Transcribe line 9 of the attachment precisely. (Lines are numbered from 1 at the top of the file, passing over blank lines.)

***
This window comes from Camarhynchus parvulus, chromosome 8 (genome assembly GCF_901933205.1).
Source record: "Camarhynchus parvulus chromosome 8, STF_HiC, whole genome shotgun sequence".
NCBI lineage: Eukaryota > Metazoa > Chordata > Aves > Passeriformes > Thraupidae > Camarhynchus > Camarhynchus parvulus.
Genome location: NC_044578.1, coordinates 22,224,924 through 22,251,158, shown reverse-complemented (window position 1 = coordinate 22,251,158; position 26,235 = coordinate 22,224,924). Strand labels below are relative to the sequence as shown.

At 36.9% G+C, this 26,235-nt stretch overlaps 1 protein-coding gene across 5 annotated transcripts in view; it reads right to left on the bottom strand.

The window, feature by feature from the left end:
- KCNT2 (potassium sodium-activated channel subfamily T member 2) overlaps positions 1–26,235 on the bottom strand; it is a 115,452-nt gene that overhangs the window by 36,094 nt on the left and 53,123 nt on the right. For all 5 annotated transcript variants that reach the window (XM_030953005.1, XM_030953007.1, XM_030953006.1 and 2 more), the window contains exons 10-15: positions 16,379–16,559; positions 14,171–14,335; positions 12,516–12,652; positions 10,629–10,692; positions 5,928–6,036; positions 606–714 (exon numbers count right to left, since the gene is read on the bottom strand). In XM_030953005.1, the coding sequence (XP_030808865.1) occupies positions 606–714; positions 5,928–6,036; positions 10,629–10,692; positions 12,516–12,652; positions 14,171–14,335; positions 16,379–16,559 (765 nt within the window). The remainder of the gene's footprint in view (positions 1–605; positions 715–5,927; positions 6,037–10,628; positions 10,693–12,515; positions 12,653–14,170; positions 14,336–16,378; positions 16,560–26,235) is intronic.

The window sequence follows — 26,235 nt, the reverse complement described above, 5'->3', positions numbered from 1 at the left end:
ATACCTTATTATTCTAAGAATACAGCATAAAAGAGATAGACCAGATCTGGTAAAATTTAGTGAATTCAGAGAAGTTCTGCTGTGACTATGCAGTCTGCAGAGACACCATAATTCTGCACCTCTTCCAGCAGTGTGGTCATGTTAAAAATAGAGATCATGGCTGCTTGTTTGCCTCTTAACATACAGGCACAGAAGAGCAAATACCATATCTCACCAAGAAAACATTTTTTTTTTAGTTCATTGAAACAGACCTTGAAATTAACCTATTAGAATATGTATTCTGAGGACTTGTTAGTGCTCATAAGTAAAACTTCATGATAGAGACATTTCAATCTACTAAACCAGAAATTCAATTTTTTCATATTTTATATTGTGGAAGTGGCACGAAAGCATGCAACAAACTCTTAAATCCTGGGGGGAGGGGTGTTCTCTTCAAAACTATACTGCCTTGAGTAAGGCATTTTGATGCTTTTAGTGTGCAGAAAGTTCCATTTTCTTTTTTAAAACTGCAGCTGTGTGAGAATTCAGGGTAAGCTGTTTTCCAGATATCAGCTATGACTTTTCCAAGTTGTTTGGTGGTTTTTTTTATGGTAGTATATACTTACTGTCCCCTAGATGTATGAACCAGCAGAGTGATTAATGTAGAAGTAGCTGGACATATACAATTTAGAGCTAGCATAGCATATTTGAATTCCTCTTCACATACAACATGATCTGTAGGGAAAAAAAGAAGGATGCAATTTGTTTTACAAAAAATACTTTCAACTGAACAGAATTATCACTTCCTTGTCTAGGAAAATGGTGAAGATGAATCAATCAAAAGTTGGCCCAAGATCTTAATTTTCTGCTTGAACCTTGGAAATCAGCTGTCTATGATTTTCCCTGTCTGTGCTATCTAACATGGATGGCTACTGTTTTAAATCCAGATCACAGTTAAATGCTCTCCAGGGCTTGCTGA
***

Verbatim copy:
ATACCTTATTATTCTAAGAATACAGCATAAAAGAGATAGACCAGATCTGGTAAAATTTAGTGAATTCAGAGAAGTTCTGCTGTGACTATGCAGTCTGCAGAGACACCATAATTCTGCACCTCTTCCAGCAGTGTGGTCATGTTAAAAATAGAGATCATGGCTGCTTGTTTGCCTCTTAACATACAGGCACAGAAGAGCAAATACCATATCTCACCAAGAAAACATTTTTTTTTTAGTTCATTGAAACAGACCTTGAAATTAACCTATTAGAATATGTATTCTGAGGACTTGTTAGTGCTCATAAGTAAAACTTCATGATAGAGACATTTCAATCTACTAAACCAGAAATTCAATTTTTTCATATTTTATATTGTGGAAGTGGCACGAAAGCATGCAACAAACTCTTAAATCCTGGGGGGAGGGGTGTTCTCTTCAAAACTATACTGCCTTGAGTAAGGCATTTTGATGCTTTTAGTGTGCAGAAAGTTCCATTTTCTTTTTTAAAACTGCAGCTGTGTGAGAATTCAGGGTAAGCTGTTTTCCAGATATCAGCTATGACTTTTCCAAGTTGTTTGGTGGTTTTTTTTATGGTAGTATATACTTACTGTCCCCTAGATGTATGAACCAGCAGAGTGATTAATGTAGAAGTAGCTGGACATATACAATTTAGAGCTAGCATAGCATATTTGAATTCCTCTTCACATACAACATGATCTGTAGGGAAAAAAAGAAGGATGCAATTTGTTTTACAAAAAATACTTTCAACTGAACAGAATTATCACTTCCTTGTCTAGGAAAATGGTGAAGATGAATCAATCAAAAGTTGGCCCAAGATCTTAATTTTCTGCTTGAACCTTGGAAATCAGCTGTCTATGATTTTCCCTGTCTGTGCTATCTAACATGGATGGCTACTGTTTTAAATCCAGATCACAGTTAAATGCTCTCCAGGGCTTGCTGA